# Complex polynomial

1. Dec 4, 2015

### cdummie

1. The problem statement, all variables and given/known data
It is known that roots of complex polynomial:

$P_n (z) = z^n + a_{n-1}z^{n-1} + \cdots + a_1z + a_0$

are the following complex numbers:

$\alpha_1, \alpha_2, \cdots, \alpha_n$

Find the product:

$\prod = (\alpha_1 + 1)(\alpha_2 + 1)\cdots(\alpha_n +1)$
2. Relevant equations

3. The attempt at a solution
I am pretty sure that i have to use Vieta formulas somehow, and since roots are all complex then it means that there are n/2 pairs of complex-complex conjugate roots. If i multiply all of this i would end up with product of all roots $\alpha_1* \alpha_2* \cdots* \alpha_n$ and by Vieta formulas i can easily determine that one, but there are more elements of this product after multiplying, what can i do with them?

2. Dec 4, 2015

### geoffrey159

Ok so it has $n$ roots without counting multiplicity.
So your polynomial has the form $P_n(z) = A(z) (z-\alpha_1)...(z-\alpha_n)$.
Explain why $A = 1$

3. Dec 4, 2015

### HallsofIvy

This is only true if all coefficients are real numbers but you said "complex polynomial" which means that is not necessarily true.

4. Dec 4, 2015

### Ray Vickson

The requirement of having complex-conjugate root pairs is true only if all the coefficients are real, and can fail if some of the coefficients are non-real complex numbers. For example, the equation $x^2 + (2+i)x - 3 i = 0$ has roots $\alpha_1 \doteq 0.522 +0.788\, i$ and $\alpha_2 \doteq -2.552 - 1.788\, i$.

5. Dec 4, 2015

### cdummie

I am not really sure, is it maybe because i have coefficient 1 with zn?

6. Dec 4, 2015

### geoffrey159

yes, but if you want to convince yourself, you can justify that $\text{deg}{(A)} = 0$, so that $A$ is a non-zero constant, and with your argument above, $A = 1$.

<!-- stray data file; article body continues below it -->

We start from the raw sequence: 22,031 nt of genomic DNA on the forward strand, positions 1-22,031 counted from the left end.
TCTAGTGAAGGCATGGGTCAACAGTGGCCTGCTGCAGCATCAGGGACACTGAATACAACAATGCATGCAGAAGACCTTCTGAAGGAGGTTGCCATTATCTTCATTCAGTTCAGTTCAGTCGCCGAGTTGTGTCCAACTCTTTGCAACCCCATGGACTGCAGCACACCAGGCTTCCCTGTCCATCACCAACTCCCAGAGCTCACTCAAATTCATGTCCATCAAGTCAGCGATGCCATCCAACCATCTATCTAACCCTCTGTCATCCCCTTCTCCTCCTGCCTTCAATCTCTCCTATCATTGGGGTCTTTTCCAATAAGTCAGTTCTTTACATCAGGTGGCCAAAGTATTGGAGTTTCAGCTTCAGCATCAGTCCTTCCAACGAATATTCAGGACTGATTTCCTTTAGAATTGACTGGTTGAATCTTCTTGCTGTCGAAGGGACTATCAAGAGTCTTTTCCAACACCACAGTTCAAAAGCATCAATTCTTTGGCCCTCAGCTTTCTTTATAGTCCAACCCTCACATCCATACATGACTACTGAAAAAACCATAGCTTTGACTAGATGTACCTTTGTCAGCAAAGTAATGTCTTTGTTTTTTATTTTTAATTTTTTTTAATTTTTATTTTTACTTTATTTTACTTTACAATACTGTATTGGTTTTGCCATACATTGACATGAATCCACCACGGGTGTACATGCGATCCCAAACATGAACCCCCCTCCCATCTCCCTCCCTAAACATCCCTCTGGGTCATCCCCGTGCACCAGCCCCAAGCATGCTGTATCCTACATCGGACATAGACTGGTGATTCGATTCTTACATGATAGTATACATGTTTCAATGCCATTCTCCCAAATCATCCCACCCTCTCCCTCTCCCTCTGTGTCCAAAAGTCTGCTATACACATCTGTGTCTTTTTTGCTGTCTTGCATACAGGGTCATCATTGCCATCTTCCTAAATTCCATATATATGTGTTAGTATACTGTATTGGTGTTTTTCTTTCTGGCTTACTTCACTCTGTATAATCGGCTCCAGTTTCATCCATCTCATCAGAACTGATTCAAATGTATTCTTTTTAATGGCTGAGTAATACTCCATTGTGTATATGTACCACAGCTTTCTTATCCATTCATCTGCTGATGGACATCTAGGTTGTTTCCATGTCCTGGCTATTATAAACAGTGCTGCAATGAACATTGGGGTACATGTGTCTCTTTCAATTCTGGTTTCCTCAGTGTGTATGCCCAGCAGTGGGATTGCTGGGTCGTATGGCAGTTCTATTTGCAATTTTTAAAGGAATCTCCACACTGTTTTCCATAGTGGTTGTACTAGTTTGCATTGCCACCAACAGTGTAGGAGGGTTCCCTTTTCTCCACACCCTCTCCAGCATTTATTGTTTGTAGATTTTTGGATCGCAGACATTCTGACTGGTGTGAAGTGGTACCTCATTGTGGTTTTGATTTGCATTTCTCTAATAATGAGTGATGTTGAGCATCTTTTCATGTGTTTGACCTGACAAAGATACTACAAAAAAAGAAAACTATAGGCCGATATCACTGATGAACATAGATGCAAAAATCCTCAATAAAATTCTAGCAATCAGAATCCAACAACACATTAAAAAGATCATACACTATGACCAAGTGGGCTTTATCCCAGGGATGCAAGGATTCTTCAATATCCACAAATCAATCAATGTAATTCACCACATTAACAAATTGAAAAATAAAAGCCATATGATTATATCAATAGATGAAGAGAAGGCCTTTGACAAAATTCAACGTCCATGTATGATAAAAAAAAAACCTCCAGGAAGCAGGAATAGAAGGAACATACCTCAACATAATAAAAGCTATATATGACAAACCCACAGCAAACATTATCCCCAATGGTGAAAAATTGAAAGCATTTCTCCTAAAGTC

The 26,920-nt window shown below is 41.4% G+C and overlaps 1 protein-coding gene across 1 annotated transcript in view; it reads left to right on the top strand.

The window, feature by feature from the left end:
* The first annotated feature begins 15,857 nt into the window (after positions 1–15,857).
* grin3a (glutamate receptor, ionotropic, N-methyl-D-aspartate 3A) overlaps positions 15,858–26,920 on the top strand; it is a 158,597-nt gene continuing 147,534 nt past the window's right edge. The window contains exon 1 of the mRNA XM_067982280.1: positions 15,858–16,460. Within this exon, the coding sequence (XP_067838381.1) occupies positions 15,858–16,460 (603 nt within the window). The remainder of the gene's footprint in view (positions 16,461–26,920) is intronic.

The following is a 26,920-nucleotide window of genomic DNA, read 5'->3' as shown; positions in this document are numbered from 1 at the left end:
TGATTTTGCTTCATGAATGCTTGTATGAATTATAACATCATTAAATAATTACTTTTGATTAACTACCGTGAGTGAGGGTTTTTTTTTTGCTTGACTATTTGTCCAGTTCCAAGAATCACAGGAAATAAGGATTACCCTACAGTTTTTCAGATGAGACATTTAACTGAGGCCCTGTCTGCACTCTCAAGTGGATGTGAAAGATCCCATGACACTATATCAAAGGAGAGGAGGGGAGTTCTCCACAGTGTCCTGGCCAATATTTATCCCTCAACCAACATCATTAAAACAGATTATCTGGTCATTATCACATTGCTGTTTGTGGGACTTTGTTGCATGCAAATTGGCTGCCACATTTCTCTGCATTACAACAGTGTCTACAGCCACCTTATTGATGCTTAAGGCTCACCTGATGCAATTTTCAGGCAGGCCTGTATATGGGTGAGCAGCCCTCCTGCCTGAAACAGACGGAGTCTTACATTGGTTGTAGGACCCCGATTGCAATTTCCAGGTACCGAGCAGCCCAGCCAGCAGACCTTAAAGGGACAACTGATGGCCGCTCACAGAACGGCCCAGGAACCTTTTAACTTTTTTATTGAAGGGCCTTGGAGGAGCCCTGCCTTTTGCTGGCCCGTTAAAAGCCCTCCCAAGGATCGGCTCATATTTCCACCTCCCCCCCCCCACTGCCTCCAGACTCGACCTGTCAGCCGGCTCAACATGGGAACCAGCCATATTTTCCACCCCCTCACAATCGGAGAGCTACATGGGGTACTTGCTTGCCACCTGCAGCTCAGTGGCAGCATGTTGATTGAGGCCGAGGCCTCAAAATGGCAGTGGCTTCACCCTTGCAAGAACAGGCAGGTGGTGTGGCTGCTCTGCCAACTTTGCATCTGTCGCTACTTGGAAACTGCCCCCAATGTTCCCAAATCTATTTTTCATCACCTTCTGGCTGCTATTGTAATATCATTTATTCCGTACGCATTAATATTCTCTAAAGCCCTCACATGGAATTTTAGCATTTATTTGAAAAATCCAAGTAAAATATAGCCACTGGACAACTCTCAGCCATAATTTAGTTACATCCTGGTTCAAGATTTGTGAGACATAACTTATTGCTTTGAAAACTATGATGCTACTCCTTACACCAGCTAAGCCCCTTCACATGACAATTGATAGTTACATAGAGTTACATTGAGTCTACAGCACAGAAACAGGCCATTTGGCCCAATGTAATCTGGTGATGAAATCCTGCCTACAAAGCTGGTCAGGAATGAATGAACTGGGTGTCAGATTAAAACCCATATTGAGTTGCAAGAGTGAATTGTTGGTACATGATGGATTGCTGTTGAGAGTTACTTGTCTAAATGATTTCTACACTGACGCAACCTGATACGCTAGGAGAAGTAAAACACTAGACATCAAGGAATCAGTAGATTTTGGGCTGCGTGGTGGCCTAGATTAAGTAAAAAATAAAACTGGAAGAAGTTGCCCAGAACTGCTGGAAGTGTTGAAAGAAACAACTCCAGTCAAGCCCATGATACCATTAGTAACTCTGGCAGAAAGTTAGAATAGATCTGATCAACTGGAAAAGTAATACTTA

Ok, so now you have the answer, what is $P_n(-1)$ ?

7. Dec 4, 2015

### cdummie

Well, it's $P_n(-1) = (-1)^n + a_{n-1}(-1)^{n-1} + \cdots + a_1(-1) + a_0$
But how this gets me any closer to the solution?

8. Dec 4, 2015

### geoffrey159

You must have worked on this problem for too long :-)
Think about it 10 more minutes

EDIT: or don't think about it the next 10 minutes :-)

EDIT (+10 minutes) : What did we just say ? $P_n(z) = (z-\alpha_1)...(z-\alpha_n)$. So what is $P_n(-1)$?

Last edited: Dec 4, 2015
9. Dec 4, 2015

### cdummie

I am sorry, i really don't know anything than this $P_n(-1) = (-1)^n + a_{n-1}(-1)^{n-1} + \cdots + a_1(-1) + a_0$ which is obvious and it still isn't clear to me how this is going to help me solving this.

10. Dec 4, 2015

### Ray Vickson

Does this formula (up to a possible sign) express your desired product in terms of the coefficients $a_0, a_1, \ldots, a_{n-1}$? Did the problem ask you to do more than that?

11. Dec 4, 2015

### cdummie

I really don't understand what are you trying to say, do you mean that $a_0 + a_1 + \ldots + a_{n-1} = \prod = (\alpha_1 + 1)(\alpha_2 + 1)\cdots(\alpha_n +1)$?

12. Dec 4, 2015

### Samy_A

You know that $P_n(-1) = (-1)^n + a_{n-1}(-1)^{n-1} + \cdots + a_1(-1) + a_0$.

You also know another way to find $P_n(-1)$:
Now put the two together.

13. Dec 4, 2015

### Ray Vickson

No, absolutely not. YOU said that $P_n(-1) = (-1)^n + a_{n-1}(-1)^{n-1} + \cdots + a_1(-1) + a_0$ (not $\sum a_j$). My question amounts to asking: why do you want to compute $P_n(-1)$? What do you gain by doing that? How is that related to the product you started with?

14. Dec 5, 2015

### cdummie

Let's see: I have $P_n(-1) = (-1)^n + a_{n-1}(-1)^{n-1} + \cdots + a_1(-1) + a_0$ and $P_n(-1) =(-1-\alpha_1) \cdots(-1-\alpha_n)$

Now, taking all -1's out i have $P_n(-1) =(-1)^n(\alpha_1+1) \cdots(\alpha_n+1) = (-1)^n + a_{n-1}(-1)^{n-1} + \cdots + a_1(-1) + a_0$

Multiplying both sides by $(-1)^{-n}$ i have:

$(\alpha_1+1) \cdots(\alpha_n+1) = 1 + a_{n-1}(-1)^{-1} + \cdots + a_1(-1)^{1-n} + a_0(-1)^{-n}$

Now, if this is correct i have another question, my idea was to use Vieta's formulas, i mean i have a given product which i have to find:

$\prod=(\alpha_1 + 1)\cdots(\alpha_n+1)$ i am sure that there would be $\alpha_1\alpha_2\cdots\alpha_n$ but what is with rest of it , i mean i would have 1 at the end, but in order to use Vieta's formulas i should get something like $\alpha_1\alpha_2 + \alpha_1\alpha_3 + \cdots + \alpha_1\alpha_n + + \alpha_2\alpha_3 + \alpha_2\alpha_4 +\cdots + \alpha_{n-1}\alpha_n$ and then sum of products of three and so on all the way to the product of all of them. Is this correct?

15. Dec 5, 2015

### Samy_A

Correct.

Using Vieta's formulas should also work, as you indeed get all possible combinations of products of roots when you expand $\prod(\alpha_1 + 1)\cdots(\alpha_n+1)$.